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I don't mean monolithic, I mean homogeneous / not heterogeneous. The Unix way was great while all the tools were written using a small set of languages and techs (C, Bash, maybe C++ here and there...) because a guy with a certain set of skills could just pop the hood up, get the code, and delve into the guts of any program... now you have "shit, I chose Ruby but that cool lib is Python" or "why is that huge Perl script used to configure and start this Erlang program?".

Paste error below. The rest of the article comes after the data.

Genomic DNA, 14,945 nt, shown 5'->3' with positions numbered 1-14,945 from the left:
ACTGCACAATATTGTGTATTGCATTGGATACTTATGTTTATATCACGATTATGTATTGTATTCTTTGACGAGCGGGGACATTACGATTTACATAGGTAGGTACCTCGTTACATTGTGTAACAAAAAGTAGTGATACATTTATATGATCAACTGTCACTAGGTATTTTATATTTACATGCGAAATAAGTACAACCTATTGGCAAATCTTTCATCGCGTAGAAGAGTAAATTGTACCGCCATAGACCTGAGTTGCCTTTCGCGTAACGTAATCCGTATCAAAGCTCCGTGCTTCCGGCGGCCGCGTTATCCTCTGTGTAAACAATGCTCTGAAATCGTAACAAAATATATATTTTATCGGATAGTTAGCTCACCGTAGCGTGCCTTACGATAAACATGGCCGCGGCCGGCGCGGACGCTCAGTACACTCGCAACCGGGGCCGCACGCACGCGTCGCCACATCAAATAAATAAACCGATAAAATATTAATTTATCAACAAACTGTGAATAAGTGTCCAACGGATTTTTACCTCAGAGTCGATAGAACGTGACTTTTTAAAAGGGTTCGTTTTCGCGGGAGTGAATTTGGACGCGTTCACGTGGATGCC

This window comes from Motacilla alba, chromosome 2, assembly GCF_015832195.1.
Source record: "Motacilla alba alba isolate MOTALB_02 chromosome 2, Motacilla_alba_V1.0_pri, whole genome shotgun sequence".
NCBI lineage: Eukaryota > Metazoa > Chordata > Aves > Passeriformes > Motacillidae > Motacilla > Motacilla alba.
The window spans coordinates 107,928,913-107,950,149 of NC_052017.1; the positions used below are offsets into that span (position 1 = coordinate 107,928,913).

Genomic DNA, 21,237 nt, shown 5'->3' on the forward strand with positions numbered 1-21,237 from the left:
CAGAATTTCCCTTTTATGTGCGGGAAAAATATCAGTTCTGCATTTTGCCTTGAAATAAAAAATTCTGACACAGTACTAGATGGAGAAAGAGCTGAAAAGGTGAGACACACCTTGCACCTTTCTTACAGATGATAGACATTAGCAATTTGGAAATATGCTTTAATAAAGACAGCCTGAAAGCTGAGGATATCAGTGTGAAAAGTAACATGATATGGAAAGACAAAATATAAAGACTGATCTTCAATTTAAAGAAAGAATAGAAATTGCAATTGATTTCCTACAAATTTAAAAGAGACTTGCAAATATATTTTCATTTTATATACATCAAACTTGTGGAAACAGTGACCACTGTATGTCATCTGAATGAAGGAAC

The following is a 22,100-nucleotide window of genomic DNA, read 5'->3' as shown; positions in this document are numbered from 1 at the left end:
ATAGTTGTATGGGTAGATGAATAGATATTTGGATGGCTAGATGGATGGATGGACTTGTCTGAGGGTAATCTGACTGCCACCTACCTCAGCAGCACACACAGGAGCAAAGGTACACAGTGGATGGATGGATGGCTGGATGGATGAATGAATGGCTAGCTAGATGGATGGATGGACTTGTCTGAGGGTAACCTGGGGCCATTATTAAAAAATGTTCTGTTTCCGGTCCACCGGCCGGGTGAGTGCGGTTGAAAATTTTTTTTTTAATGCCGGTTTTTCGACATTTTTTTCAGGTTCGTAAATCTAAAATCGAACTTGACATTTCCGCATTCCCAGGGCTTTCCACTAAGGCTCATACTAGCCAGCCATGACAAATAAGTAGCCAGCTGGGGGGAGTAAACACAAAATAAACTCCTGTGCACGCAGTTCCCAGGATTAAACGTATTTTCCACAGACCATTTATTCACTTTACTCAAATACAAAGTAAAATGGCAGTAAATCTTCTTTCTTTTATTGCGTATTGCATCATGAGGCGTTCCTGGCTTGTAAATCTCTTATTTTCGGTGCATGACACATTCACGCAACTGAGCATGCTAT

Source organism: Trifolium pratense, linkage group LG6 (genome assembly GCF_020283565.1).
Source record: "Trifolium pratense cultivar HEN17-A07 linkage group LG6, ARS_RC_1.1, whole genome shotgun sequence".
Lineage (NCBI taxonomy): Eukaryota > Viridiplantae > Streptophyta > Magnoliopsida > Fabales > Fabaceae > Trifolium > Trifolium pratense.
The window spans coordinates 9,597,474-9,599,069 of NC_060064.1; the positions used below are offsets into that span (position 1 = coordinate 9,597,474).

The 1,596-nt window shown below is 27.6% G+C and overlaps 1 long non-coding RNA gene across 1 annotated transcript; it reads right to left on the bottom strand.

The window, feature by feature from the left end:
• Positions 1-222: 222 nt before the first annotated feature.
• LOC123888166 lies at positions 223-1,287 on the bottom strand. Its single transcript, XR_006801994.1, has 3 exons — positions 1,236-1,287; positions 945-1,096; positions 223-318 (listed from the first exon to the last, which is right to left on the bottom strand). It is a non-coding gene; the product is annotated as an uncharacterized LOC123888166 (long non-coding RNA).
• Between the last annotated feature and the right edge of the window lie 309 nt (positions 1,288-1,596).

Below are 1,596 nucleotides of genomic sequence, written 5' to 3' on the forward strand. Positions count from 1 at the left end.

By "Java" (bad example, I agree) I mean any multi-paradigm, multi-platform, general purpose language: it can just as well be Scala on the JVM or Python if its performance is good enough for you and you can put up with the way it annoys you out of your mind if you try to do functional programming in it. All languages claim to be so now but in practice they are not! If you use Haskell for something, Erlang for something else and integrate with some R code by means of some Python or C code, you pay a huge price in increased complexity and you'd better make sure the advantages given by using "the right tool for the job" are worth this price... If you can master the kind of polyglot skills you talk about, great, you're definitely not in a bubble, but this is because you are one of the top 0.1% in terms of "brainpower", not because you used you bp efficiently - imagine what you could do if all the mental energy spend understanding all the little tech details for all those things were focused on solving just one problem and with a smaller number of tools!




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